Good Accountants are Hard to Find

by Walter R. Tschinkel

Professor of Biological Science
Florida State University
Tallahassee, FL 32306-4370

phone: 644-4489

Recently, Governor Bush and Commissioner of Education Tom Gallagher enthusiastically reported that the Administrationís A+ Plan was a terrific success. Failing schools were way down, and "A" schools up. It proved the wisdom of the Administrationís A+ Plan, they said.

An amazing success story!

Or is it? Two facts raise doubts. First, the last two years are only the continuation of a five year trend of improvement. Second, the Board of Education changed the rules for calculating grades, leaving students who transferred ("mobility") out of the calculation for the first time. There were other differences as well.

Does this matter?

Yes, it matters. Comparing grades for the two years without emphasizing the change in methods is bad science, and may either hide or exaggerate differences. Imagine that you hired the accountant, Adam Collums, to track your total wealth. For 1998, he includes all your assets except your savings accounts; for 1999, he includes the savings, but not your mutual funds; in 2000, he includes everything except capital gains. Would you be confident that you know how your assets are doing? Of course not. In both accounting and education, the basis must be the same every year for the comparison to be meaningful. Any changes of the basis must be clearly stated, and their effect on the outcome made public. This has most definitely not been done.

Including or excluding transfer students affects the school average. Briefly, students from poor families are more likely to transfer and more likely to do poorly on standardized tests (see my two previous Democrat columns about the poverty and school-performance at ). Therefore, schools with high student poverty also have high mobility rates and low test scores. For Leon County, every 10% increase in students on lunch-support (i.e. from poor families) is associated with a 3.2% increase in the transfer rate (Fig. 1). About one-tenth of the faces in a class in a low-poverty school are replaced by new ones during the school year. In a high-poverty school about half are replaced.

Fig. 1. As the proportion of students from poor families increases in a school, the proportion that transfer in and out increases.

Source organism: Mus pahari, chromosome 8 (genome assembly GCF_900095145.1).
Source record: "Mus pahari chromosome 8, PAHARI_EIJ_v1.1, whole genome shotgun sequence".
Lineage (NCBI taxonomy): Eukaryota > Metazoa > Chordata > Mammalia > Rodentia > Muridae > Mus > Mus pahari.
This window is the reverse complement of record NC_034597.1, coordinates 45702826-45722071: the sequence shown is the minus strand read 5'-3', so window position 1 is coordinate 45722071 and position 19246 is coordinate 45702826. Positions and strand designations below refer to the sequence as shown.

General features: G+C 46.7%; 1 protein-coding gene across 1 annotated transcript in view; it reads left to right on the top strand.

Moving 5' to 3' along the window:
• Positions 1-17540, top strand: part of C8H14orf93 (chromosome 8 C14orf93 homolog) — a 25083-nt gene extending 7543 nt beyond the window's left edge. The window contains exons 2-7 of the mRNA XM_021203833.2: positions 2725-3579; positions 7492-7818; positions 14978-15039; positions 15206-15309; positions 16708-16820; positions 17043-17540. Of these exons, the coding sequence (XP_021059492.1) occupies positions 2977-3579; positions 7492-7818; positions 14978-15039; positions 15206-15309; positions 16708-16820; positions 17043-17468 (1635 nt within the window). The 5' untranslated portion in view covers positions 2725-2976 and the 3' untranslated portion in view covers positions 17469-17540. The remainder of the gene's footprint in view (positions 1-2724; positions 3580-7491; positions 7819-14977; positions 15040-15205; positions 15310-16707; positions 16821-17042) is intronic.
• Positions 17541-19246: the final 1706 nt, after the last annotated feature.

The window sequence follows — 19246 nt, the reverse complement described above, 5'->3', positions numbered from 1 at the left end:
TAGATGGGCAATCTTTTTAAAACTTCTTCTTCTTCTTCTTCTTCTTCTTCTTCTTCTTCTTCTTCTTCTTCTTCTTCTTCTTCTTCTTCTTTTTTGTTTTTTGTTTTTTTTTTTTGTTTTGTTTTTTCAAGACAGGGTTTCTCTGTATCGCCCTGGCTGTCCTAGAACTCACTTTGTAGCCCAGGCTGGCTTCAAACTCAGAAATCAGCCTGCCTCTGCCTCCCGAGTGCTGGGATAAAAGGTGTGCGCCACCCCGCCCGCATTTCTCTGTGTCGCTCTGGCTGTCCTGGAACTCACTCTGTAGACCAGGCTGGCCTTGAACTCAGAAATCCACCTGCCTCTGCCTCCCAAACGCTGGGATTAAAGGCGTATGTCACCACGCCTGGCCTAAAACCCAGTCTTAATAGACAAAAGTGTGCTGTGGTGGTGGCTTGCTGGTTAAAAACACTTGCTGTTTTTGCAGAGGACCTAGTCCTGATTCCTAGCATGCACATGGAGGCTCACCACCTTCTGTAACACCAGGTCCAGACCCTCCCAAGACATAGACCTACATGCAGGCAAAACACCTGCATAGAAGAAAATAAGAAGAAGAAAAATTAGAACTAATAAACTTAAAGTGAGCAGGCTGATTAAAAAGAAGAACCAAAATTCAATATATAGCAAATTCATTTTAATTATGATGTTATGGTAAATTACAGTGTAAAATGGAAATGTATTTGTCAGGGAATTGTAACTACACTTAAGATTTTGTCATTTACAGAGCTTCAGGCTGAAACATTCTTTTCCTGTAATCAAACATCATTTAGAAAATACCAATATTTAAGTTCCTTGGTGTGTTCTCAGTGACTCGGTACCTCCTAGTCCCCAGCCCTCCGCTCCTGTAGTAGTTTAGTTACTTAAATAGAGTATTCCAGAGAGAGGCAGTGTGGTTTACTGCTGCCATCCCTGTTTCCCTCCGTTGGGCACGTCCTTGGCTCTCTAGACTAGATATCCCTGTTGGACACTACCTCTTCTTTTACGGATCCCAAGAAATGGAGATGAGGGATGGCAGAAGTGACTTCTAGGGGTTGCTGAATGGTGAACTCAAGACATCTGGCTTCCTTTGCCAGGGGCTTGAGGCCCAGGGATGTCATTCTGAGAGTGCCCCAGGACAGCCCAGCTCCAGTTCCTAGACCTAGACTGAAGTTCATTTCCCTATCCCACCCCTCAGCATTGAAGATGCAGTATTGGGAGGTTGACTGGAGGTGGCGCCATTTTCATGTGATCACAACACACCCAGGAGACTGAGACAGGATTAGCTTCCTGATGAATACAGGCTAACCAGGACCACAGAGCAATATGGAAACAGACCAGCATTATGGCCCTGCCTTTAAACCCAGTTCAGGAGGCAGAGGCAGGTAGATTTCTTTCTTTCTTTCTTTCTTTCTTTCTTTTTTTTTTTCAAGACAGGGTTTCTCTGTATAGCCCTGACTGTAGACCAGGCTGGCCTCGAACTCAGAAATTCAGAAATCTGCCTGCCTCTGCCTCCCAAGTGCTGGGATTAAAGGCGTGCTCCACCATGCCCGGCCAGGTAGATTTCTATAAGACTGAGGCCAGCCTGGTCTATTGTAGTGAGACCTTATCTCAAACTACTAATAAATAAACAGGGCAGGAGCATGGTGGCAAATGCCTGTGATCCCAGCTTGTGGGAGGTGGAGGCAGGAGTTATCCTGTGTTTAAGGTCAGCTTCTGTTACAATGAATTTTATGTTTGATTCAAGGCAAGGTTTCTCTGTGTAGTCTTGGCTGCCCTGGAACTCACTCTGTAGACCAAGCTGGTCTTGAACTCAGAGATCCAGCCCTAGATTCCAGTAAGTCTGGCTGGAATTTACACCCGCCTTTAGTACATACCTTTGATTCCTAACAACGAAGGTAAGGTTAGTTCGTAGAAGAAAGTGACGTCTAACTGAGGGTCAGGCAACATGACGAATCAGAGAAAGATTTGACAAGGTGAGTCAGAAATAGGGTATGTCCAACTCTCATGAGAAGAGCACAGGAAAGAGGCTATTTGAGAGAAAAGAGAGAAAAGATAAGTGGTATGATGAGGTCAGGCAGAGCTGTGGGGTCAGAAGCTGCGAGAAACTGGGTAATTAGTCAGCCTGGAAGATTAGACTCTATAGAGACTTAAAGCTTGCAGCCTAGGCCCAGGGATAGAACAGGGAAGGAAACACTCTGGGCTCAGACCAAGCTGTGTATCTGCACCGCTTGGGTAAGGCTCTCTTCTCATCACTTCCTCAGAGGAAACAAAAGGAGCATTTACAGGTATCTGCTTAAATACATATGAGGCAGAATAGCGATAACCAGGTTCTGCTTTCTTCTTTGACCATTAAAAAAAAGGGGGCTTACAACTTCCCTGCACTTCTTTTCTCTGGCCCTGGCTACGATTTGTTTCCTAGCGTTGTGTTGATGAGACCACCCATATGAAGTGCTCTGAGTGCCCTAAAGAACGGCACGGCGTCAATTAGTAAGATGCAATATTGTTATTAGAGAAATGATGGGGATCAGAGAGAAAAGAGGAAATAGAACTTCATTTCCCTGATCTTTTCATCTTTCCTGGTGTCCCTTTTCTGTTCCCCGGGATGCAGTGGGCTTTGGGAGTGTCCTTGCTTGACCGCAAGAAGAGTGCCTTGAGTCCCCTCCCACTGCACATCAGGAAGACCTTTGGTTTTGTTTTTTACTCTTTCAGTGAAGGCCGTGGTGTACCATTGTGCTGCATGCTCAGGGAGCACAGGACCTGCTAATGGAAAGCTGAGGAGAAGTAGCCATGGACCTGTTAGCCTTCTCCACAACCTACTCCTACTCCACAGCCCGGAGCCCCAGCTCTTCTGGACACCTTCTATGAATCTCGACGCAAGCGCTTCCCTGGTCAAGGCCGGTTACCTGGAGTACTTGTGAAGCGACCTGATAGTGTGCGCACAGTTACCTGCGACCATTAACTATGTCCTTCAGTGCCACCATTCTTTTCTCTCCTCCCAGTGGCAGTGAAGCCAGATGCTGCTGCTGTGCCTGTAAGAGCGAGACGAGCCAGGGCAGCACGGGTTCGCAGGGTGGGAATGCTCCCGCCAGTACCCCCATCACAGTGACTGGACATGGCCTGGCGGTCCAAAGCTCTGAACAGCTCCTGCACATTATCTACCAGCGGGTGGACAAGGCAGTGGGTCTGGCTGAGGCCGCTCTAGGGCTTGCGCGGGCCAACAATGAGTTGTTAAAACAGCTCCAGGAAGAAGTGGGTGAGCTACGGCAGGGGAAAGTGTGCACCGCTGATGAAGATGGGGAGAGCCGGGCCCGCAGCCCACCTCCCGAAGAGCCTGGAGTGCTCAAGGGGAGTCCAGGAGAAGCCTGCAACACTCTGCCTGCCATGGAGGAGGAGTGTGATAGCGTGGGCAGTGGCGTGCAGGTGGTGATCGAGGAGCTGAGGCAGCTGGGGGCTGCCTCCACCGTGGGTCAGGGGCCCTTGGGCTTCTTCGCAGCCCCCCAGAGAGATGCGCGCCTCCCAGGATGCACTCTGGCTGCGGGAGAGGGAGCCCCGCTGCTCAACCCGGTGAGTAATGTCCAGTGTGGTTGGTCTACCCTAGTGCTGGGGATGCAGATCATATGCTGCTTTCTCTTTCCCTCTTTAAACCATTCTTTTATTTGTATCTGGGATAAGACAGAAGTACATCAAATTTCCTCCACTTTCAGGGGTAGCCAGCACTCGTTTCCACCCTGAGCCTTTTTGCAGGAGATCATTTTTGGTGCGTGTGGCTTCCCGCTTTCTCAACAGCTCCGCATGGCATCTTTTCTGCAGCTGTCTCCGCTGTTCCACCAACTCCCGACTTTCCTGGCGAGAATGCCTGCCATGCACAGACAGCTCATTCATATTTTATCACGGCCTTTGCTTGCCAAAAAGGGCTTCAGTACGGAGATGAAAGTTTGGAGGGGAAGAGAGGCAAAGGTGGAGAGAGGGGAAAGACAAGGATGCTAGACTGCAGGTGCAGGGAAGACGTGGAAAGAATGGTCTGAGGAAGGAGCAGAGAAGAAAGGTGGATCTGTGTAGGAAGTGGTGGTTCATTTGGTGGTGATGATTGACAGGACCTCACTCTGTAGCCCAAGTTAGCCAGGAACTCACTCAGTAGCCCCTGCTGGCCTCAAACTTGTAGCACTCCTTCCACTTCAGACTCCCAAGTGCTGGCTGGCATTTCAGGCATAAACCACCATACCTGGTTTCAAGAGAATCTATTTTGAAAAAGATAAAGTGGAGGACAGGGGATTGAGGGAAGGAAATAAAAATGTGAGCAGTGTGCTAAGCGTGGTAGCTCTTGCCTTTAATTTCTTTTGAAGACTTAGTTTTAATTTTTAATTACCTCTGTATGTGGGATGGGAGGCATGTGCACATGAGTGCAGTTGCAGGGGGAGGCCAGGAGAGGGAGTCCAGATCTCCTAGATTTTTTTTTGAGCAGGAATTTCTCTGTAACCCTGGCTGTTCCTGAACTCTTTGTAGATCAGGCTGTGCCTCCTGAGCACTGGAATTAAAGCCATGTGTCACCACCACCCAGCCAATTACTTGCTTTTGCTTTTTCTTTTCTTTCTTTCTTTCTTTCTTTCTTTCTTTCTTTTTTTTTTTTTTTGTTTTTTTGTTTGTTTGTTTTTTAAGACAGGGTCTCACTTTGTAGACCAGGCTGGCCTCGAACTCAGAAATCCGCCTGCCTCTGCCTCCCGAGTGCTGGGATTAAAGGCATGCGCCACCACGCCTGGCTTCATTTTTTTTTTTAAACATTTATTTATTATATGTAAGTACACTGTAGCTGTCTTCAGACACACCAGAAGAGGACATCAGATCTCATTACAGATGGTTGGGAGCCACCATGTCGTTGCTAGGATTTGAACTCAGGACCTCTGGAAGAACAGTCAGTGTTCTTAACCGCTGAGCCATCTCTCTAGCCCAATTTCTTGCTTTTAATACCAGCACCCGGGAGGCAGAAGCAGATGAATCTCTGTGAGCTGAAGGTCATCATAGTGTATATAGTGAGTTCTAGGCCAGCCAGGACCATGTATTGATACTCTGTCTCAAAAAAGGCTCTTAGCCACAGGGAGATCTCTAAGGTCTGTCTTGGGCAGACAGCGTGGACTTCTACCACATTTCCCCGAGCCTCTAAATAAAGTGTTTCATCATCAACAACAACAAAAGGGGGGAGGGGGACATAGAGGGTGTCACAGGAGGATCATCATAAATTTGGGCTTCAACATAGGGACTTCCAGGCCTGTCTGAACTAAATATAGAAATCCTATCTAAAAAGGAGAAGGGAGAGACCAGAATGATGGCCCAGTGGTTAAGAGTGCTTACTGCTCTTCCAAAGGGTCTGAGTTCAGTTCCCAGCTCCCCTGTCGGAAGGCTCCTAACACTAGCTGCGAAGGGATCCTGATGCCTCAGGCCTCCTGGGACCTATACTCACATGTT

Next, poor students make up a larger proportion of transfers than they do of the school as a whole. In a representative Leon County middle school (the school and the data are real), about 28% of the students are poor, but 40% of those that transferred were poor (with higher poverty, this proportion will increase). In 1999, more-affluent students averaged in the 66th percentile in reading if they did not transfer and the 59th if they did. Poor students averaged in the 38th percentile (!) if they did not transfer and the 28th (!!) if they did. The effect of poverty is 28 to 31 percentile points, of transfer 7 to 10, and of both, 38.

Clearly, leaving these lowest-performing students out of the calculation will boost a schoolís average, but could it change its grade? Grades are handed out largely on the basis of the percent of students exceeding certain criterion scores (referred to as level 2 and level 3) on the reading and math FCAT for grades 4, 8 and 10. In our representative middle school in 1999, eliminating transfer students from the calculation increased level 2-and-above by 4 and 5%. About 14% of Leon County schools were within 5% of the criterion for a higher grade. So if we recalculated 1999 grades using the 2000 formula, one of seven schools would probably qualify for a higher grade (other factors enter in too). Higher mobility and poverty rates might well result in larger effects.

Nothing has changed here, except the way we calculated the averages (and this is an election year). Unless we use the same basis for both years, we cannot attribute changes in scores and grades to improved school performance. If we change the basis, we are obligated to be honest and up-front about the changes.

My second point. Although the Bush administration claims the credit for raising school performance, the trend began much earlier than the A+ plan (1998-99). Standardized tests were first used to estimate school performance in 1992, when only 48% and 55% of Leon County students performed at level 2 or higher (reading and math). Beginning in 1995-96, scores increased an average of 4 to 5% per year (Fig. 2). Not surprisingly, the rise was greater in the high-poverty, low-performing schools. When schools focus narrowly on the task, poor children improve in reading and math. Overall, scores are currently over 80% and still rising. This 30% improvement is an achievement for our schools, but it is associated with the advent of accountability, not the A+ plan.

Fig. 2. The proportion of Leon elementary students performing at minimum reading and math level or above has increased steadily since 1995-96.

The current system of evaluating schools serves a public policy aimed at improving public education, basing reward and sanction on grades. But good and fair public policy must be based on real understanding and accurate reporting. If the public is to have confidence in the outcome of these policies, the current confusion and inconsistency in data collection, analysis and reporting must be replaced with a system of greater clarity. Perhaps the A+ Plan really deserves a large measure of credit, as its authors claim, but how are we to know, when the analysis is obviously and deeply flawed?